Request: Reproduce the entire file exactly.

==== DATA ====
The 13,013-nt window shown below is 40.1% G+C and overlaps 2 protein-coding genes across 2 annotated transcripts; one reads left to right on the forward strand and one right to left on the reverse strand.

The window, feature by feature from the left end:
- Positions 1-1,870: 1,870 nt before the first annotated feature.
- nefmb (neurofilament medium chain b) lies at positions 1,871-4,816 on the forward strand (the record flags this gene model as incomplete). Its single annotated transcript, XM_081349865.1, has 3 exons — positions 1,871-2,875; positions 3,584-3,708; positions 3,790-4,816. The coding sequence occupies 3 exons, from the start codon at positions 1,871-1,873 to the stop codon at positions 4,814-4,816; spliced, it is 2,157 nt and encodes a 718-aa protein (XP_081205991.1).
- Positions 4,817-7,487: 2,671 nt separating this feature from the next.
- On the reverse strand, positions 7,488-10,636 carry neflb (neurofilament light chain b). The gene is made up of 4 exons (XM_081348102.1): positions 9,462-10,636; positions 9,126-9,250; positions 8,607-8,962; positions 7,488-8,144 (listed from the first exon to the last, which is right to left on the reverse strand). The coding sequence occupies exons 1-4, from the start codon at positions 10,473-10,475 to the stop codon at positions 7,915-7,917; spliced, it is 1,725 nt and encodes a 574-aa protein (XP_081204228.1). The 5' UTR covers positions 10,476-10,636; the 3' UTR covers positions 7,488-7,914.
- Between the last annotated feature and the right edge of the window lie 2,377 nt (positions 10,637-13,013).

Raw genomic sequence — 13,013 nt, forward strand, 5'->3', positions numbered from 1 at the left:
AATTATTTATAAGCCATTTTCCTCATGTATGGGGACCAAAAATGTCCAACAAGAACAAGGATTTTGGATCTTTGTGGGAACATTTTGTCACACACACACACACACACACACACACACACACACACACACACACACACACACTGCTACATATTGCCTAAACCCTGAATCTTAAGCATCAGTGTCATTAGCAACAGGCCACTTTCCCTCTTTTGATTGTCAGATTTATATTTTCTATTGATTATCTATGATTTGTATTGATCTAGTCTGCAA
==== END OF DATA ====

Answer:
The 13,013-nt window shown below is 40.1% G+C and overlaps 2 protein-coding genes across 2 annotated transcripts; one reads left to right on the forward strand and one right to left on the reverse strand.

The window, feature by feature from the left end:
- Positions 1-1,870: 1,870 nt before the first annotated feature.
- nefmb (neurofilament medium chain b) lies at positions 1,871-4,816 on the forward strand (the record flags this gene model as incomplete). Its single annotated transcript, XM_081349865.1, has 3 exons — positions 1,871-2,875; positions 3,584-3,708; positions 3,790-4,816. The coding sequence occupies 3 exons, from the start codon at positions 1,871-1,873 to the stop codon at positions 4,814-4,816; spliced, it is 2,157 nt and encodes a 718-aa protein (XP_081205991.1).
- Positions 4,817-7,487: 2,671 nt separating this feature from the next.
- On the reverse strand, positions 7,488-10,636 carry neflb (neurofilament light chain b). The gene is made up of 4 exons (XM_081348102.1): positions 9,462-10,636; positions 9,126-9,250; positions 8,607-8,962; positions 7,488-8,144 (listed from the first exon to the last, which is right to left on the reverse strand). The coding sequence occupies exons 1-4, from the start codon at positions 10,473-10,475 to the stop codon at positions 7,915-7,917; spliced, it is 1,725 nt and encodes a 574-aa protein (XP_081204228.1). The 5' UTR covers positions 10,476-10,636; the 3' UTR covers positions 7,488-7,914.
- Between the last annotated feature and the right edge of the window lie 2,377 nt (positions 10,637-13,013).

Raw genomic sequence — 13,013 nt, forward strand, 5'->3', positions numbered from 1 at the left:
AATTATTTATAAGCCATTTTCCTCATGTATGGGGACCAAAAATGTCCAACAAGAACAAGGATTTTGGATCTTTGTGGGAACATTTTGTCACACACACACACACACACACACACACACACACACACACACACACACACACACTGCTACATATTGCCTAAACCCTGAATCTTAAGCATCAGTGTCATTAGCAACAGGCCACTTTCCCTCTTTTGATTGTCAGATTTATATTTTCTATTGATTATCTATGATTTGTATTGATCTAGTCTGCAA